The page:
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Exploring Careers in Psychology

A college education is designed to provide students with the intellectual tools necessary to be successful in their future career endeavors. However, a good education is only one step in the process of securing an ideal career in your chosen field. A second step in securing that ideal position is to educate yourself about various career options that are available. Psychology is a particularly diverse field with many options open for exploration.

Where Do Western's Psychology Graduates Find Employment?

Graduates in Clinical/Community Mental Health have been quite successful in obtaining a variety of positions at competitive salaries in the public and private sectors of the mental health field. More than 90 percent of the option's graduates have secured positions in mental health agencies. Typically, new graduates find positions as counselors in mental health centers. Such positions offer the opportunity to engage in many diverse, professional activities including individual, group, and family counseling, primary prevention programming, community consultation, and program evaluation.

Graduates from the clinical/community option often will enter more specialized career areas within a few years after completion of the degree. Among the professional positions occupied by graduates of the program are case manager, clinical director, executive director, program coordinator for the mentally handicapped, coordinator of youth outreach programs, corrections counselor, and director of after care programs. Graduates from the clinical/community option have found employment nationwide. Former students and agency directors have reported that the pre-degree internship required of all students is a valuable asset when trying to secure a position.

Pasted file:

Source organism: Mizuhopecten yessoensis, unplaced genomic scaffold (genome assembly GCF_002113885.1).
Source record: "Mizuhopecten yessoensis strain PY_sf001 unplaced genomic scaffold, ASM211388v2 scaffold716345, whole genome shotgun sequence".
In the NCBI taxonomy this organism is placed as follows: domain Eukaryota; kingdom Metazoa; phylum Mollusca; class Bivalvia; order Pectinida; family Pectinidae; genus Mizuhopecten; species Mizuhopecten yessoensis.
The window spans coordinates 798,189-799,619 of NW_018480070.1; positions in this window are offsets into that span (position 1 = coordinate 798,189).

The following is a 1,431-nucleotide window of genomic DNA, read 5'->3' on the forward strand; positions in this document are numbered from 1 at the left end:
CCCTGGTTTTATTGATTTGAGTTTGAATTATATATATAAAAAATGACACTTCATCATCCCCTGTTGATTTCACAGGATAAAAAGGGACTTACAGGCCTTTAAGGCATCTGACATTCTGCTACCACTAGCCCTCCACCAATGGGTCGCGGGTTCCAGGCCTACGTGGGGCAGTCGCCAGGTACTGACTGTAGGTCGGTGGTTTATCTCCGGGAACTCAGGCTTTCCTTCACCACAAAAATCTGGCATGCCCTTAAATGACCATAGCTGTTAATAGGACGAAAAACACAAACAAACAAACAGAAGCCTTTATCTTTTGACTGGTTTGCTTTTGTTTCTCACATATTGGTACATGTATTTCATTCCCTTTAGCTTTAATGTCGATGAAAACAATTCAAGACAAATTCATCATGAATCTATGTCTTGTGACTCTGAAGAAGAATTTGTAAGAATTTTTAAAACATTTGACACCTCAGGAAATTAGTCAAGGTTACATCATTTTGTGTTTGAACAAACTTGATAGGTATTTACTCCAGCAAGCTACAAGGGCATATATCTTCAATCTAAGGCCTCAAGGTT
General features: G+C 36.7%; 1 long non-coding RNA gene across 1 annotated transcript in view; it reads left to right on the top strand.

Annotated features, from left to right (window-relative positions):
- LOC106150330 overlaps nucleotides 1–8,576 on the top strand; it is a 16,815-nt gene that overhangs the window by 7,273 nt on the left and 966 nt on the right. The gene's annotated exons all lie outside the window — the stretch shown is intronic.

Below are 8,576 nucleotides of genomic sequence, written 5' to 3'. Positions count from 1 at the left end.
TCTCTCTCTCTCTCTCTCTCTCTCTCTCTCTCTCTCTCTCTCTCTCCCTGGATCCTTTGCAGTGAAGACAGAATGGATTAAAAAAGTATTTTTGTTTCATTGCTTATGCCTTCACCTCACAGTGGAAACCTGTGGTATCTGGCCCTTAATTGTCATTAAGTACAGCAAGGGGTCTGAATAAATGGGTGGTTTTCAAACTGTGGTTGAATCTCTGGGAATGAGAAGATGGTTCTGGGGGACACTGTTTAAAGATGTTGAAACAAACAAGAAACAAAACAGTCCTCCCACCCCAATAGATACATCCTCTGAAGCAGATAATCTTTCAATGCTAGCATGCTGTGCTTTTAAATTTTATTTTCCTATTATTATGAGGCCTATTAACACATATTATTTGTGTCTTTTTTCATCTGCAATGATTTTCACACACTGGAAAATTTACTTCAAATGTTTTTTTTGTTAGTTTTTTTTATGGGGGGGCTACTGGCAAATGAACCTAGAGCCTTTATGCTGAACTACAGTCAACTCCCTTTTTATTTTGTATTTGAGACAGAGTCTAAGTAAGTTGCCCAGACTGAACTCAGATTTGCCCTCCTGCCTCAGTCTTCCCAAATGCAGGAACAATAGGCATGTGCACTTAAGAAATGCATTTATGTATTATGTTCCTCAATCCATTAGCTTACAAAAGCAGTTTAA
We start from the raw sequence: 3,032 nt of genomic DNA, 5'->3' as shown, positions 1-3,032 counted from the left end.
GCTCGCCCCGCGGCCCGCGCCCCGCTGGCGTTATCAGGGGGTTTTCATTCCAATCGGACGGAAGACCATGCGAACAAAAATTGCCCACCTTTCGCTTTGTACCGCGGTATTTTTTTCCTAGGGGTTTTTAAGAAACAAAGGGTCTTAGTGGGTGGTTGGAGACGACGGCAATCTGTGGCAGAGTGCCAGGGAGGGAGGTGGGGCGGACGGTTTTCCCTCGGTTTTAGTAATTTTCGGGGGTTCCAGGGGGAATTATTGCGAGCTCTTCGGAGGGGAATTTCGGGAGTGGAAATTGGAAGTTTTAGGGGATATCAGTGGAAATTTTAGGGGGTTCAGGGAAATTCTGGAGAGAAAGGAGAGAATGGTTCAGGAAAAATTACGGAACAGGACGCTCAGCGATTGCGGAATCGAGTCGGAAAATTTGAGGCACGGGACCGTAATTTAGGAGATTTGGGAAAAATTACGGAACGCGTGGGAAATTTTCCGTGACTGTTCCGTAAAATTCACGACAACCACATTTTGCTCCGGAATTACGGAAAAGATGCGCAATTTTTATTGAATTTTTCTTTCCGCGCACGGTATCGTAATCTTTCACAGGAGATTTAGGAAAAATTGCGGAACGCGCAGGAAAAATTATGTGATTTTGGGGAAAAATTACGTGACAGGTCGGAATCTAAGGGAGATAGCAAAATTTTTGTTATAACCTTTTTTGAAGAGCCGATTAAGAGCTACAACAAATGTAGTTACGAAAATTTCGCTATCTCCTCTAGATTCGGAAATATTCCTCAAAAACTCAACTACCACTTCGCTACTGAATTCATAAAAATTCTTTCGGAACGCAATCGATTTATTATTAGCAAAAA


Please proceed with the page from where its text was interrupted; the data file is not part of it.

Graduates of the school psychology program, upon completion of the internship, are certified by the State of Illinois as school psychologists and readily find employment in school systems. More than 90 percent of recent graduates are currently functioning as psychologists in school districts in Illinois. The roles and functions of school psychologists are many and varied, including assessment, consultation, educational planning, development and implementation of behavioral strategies, counseling, program development, and research. After working for several years as psychologists, some graduates from the school psychology program have assumed administrative positions. Others have gone into private practice. About 10 percent of the graduates of this program complete doctorates. Several of these individuals are currently functioning as faculty members in school psychology training programs.

One emphasis within the general experimental psychology option is preparation for entrance into doctoral programs in psychology. Approximately 40 percent of graduates from the general option have earned doctorates in various fields of psychology at universities across the U.S. and Canada. Other graduates have pursued career opportunities such as community college teaching, corrections, personnel management, children's services, research, and management consulting. A master's degree in general experimental psychology provides a sound base for moving into a number of career areas.